How do (wifi) antennas get their shape?

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How do (wifi) antennas get their shape?

Postby Flumble » Tue Aug 25, 2015 11:11 pm UTC

The reason I'm asking is mostly because how the hell can this even work?
inside my tablet

I guess the length of the metal plate is what matters "most" and that the curving makes it more omnidirectional, and I guess one antenna is for bluetooth and the other for wifi. To clarify: the top metal is connected to a black wire, the bottom metal is connected to a white wire.

So, yeah, my questions for now are:
A) Why does this piece of handiwork (note the random soldering) actually work instead of missing the right bands completely?
B) Is this a decent antenna compared to other antennae? (in my experience it has a harder time finding networks than a decent smartphone, but this may also be a controller issue)
C) If not, is it easy to make a better antenna oneself? (the current wires have ipex connectors at the end already, so those are reusable)

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Re: How do (wifi) antennas get their shape?

Postby Cradarc » Wed Aug 26, 2015 4:08 am UTC

A) An antenna is just two floating wires that act as capacitors. One wire must be grounded (relative to the attached system) and the other end catches the EM wave. When an E-field is applied across a capacitor, charges flow until the capacitor accumulates a certain amount of charge. When the E-field reverses, it discharges and charges in the opposite direction. The charging and discharging produces an AC signal which can be detected and amplified.
The shape of the antenna is everything. This is because you have to catch the wave in the right phase and absorb as much of the energy as possible. It's kind of like how the shape of a bathtub can influence the wave patterns which result when the water is disturbed. Antenna theory is a complex topic and I'm not familiar with it. However, you can be sure that the manufacturer has done rigorous tests to insure that antenna design is good enough for the application.
That being said, "random soldering" is not very important, as long as the general shape of the antenna "bulk" is correct.

B) There's always going to be a lot of noise in the received signal (unless you're standing very close to the access point), so getting a perfect antenna isn't going to improve your reception noticeably. The exceptions are: 1) your antenna is busted 2) the manufacturer is bad and does not have a better design 3) you did not pay enough to deserve a better design from the manufacturer.
Regardless, most of the heavylifting occurs in the processing that's done to recover the target signal from the noisy channel. That processing is most likely occurs in circuitry (although there is a growing shift towards more software-based processing). Your controller also could be buggy, but that's a whole different issue.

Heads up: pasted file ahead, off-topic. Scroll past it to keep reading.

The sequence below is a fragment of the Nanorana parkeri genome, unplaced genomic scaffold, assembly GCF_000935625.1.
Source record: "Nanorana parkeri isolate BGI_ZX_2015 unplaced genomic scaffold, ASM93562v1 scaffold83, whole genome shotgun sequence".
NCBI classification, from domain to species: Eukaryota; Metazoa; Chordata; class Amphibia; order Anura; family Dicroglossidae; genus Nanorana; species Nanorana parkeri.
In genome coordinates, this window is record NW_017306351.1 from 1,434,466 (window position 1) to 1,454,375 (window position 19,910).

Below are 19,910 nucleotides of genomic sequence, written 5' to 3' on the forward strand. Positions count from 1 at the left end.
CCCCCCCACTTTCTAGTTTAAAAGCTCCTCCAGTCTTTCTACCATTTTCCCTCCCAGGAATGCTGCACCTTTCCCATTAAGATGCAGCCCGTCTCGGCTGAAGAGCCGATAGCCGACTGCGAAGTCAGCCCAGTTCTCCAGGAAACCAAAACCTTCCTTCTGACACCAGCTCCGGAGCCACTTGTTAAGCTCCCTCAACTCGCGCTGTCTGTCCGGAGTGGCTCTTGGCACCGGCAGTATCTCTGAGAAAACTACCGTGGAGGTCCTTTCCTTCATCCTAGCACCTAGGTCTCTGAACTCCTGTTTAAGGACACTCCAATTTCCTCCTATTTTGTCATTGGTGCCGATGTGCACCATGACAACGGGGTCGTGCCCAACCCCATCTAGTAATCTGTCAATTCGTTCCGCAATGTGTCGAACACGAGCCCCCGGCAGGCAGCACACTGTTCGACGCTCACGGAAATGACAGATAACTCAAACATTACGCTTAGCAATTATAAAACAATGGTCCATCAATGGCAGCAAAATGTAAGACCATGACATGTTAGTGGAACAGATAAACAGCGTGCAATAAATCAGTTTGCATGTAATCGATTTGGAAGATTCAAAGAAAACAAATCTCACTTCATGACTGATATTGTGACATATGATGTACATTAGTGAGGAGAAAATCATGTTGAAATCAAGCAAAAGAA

C) No. If you can make a better one yourself, you should start a company selling them. Replacing an antenna is different than creating a cantenna to boost your router signal.
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Re: How do (wifi) antennas get their shape?

Postby Qaanol » Wed Aug 26, 2015 4:10 am UTC

wee free kings

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Re: How do (wifi) antennas get their shape?

Postby SAI Peregrinus » Fri Aug 28, 2015 5:05 pm UTC

The soldered bit is the feed line, its position doesn't matter much in some antenna designs. Eg the Inverted F Antenna.

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Re: How do (wifi) antennas get their shape?

Postby Minerva » Wed Sep 09, 2015 6:29 pm UTC

How are they designed that way?
It's a little bit of a craft, and sometimes a little bit of black magic, and sometimes a little bit of finite-element computational simulation of Maxwell's equations.

An antenna, basically, is an impedance-matching transformer that goes between the 50-ohm transmission line (or whatever) and the impedance of free space.
But it's a special, and very diverse, class of transformers.

In trying to understand how these things work, it's worth remembering that a piece of wire isn't a piece of wire at microwave frequencies - it's a transmission line, with resistance, inductance and capacitance.

So you might have a piece of metal that is connected to both ground and to the signal, for example, and a DC resistance test would show a signal short to ground. But that's not really a "short" at RF, because the stub that connects the signal source to ground is likely to be a quarter-wavelength long - so it will always be at a maximum or minimum signal amplitude relative to ground.
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